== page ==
"You'll Be Free Or Die"
Harriet — General Tubman, Moses of her People
June 9–15, 2013
Historian Guide: Anthony Cohen
Myths surround Harriet Tubman on the 100th anniversary of her death in 1913. Abolitionist, Underground Railroad conductor, Civil War nurse and spy, she was deeply religious and passionate in her pursuit of freedom. Born into slavery on the Eastern Shore of Maryland, she escaped bondage and then returned again and again to liberate family and friends.
The lingo of railroading — stations, station masters, cars, and passengers — became the coded language of the underground. Tubman, along with lesser-known opponents of slavery, formed a clandestine network of meeting points and safe houses stretching from Maryland through Delaware to Philadelphia, New York, and beyond. Believing herself guided by Divine Providence, her 100 percent success rate, even with rewards for her capture, made her a legend. Resourceful and skilled in the use of disguise and diversions, she carried a pistol, telling the faint-hearted they must go on or die. Her knowledge of the wilderness and the marshes and woodlands, learned from frequent returns to the South, was invaluable to the Union Army. As the first woman to lead an armed expedition in the war, she guided a raid on the Combahee River, liberating more than seven hundred slaves. Before her death, Harriet Tubman recalled, "I never ran a train off the track and I never lost a passenger."
Anthony Cohen, historian, author, and filmmaker, has walked in the footsteps of his ancestors along hundreds of miles of the Underground Railroad. Join us for this new exciting trip of learning and exploration.
7 Days / 6 Nights
Cost: $2,750 Single Occupancy, $2,250 Double Occupancy
Click to request a 2013 printed Travel Guide.
Sunday, June 9
Gather in Washington, D. C. for a briefing and welcome dinner hosted by Anthony Cohen and HistoryAmerica TOURS.
Monday, June 10
From the Emancipation Proclamation to Frederick Douglass' home, we'll see our nation's capital through the lens of freedom-seekers. We visit the daring escape location at the front gate of the White House. We visit slave dwellings, trading pen sites, and a documented Underground Railroad station. Overnight in Germantown, Maryland.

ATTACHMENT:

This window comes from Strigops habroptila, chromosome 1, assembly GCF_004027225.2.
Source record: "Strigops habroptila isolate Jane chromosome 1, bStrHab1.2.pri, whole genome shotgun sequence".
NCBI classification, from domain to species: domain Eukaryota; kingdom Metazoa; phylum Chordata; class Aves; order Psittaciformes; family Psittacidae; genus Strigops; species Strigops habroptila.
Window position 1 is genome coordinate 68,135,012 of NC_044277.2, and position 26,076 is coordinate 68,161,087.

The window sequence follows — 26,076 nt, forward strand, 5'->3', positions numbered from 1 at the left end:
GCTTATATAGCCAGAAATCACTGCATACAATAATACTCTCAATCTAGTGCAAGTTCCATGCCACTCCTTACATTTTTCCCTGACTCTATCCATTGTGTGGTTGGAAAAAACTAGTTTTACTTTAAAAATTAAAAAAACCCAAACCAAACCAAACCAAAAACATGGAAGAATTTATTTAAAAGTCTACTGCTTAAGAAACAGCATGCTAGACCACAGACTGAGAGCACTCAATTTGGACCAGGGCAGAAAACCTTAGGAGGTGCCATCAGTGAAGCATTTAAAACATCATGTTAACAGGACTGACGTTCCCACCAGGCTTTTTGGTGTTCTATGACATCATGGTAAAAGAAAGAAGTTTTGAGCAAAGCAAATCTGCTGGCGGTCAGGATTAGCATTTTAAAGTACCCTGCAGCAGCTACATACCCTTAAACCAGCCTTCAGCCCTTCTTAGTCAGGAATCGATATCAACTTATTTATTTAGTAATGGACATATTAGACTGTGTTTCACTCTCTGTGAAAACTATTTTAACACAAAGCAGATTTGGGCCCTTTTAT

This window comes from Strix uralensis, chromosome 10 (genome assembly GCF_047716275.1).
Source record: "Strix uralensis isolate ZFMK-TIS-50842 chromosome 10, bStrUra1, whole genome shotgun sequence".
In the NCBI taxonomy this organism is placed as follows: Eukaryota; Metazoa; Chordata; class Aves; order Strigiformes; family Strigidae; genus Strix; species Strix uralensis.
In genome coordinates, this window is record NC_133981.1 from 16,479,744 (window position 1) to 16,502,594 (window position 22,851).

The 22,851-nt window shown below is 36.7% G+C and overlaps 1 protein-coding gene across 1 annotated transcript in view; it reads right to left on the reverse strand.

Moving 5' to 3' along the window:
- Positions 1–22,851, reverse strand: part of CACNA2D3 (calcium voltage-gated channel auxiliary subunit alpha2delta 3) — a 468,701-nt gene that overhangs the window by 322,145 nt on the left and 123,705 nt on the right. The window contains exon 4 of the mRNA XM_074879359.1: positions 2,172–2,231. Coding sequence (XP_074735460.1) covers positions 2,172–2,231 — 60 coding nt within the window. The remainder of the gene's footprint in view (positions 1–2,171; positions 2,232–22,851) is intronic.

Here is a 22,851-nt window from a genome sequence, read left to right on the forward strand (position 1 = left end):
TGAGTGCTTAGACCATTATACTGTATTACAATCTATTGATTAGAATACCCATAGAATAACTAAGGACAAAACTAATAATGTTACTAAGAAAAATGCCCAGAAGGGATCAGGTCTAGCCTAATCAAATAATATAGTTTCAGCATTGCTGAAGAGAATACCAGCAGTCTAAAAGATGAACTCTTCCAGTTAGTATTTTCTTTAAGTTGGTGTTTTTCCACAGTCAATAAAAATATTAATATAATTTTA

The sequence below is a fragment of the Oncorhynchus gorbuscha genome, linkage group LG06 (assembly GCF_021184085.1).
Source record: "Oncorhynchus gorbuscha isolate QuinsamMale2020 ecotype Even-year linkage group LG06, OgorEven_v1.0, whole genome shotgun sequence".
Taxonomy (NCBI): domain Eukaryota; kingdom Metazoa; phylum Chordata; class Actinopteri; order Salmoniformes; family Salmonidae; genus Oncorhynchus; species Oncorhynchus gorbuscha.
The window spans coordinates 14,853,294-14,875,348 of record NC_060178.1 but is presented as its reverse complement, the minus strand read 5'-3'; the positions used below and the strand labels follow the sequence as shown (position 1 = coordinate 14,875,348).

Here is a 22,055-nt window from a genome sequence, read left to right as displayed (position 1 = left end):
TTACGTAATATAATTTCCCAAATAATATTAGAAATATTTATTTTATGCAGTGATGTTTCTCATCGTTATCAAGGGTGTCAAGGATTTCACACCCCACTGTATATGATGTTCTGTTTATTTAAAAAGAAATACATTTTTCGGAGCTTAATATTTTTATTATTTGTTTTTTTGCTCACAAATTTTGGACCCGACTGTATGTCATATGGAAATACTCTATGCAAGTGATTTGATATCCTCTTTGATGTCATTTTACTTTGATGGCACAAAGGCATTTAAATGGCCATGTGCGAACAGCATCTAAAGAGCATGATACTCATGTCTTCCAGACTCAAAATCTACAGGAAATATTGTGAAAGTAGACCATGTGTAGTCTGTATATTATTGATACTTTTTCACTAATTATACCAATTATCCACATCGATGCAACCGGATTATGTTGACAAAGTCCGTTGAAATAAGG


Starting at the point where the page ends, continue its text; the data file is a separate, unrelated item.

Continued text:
Tuesday, June 11
Live the life of a freedom-seeker while hoeing a row and experiencing the auction block and daily endurances at a working 1850s-style Maryland farm. Next we visit the plantation where Oprah Winfrey trained for her role as the slave "Sethe" in the movie Beloved. Sample slave cuisine, hold shackles and artifacts, and discover what freedom really means. We travel to St. Michaels, Maryland, for our overnight.
Wednesday, June 12
Our tour today starts at the new state park visitor center where Tubman's life unfolds. We follow trails through marshlands and forests where she worked and explored as a child. We visit the country store believed to be the site where Harriet received a blow to the head while helping an escaping slave, which transformed her into the freedom-fighter known as "Moses." At Poplar Neck — a 2,200-acre timber plantation site where Harriet's parents lived and worked — we see the places where Tubman made her most daring escapes and rescues. At the Leverton House we learn of the Quaker family who aided fugitive escapes before being exposed in 1858. Overnight in Dover, Delaware.
Thursday, June 13
This day in Delaware, the final state before Pennsylvania free soil, draws us closer to freedom's border. At Camden Meeting House we sit in the same pews as Quaker abolitionists whose Underground Railroad networks linked into Tubman's routes. At Dover Courthouse we witness reenactments of dramatic fugitive slave cases, and visit a nearby 18th-century plantation to hear the story of slaves who were freed. Overnight in Philadelphia.
Friday, June 14
You are now on Free Soil! Or so you would have thought, before discovering the Free States of the North were fertile hunting grounds for fugitive slaves. Here we visit the site of Underground Railroad agent William Still, who sheltered hundreds of freedom-seekers. At a historic black church we learn of the spiritual journey out of bondage, and at Independence Hall we discover the Liberty Bell was not named for the American Revolution, but as a symbol for the abolitionist movement. Return to Washington, D. C., home to presidents and statesmen, and the starting point of the Underground Railroad.
Saturday, June 15
Depart at your leisure following breakfast.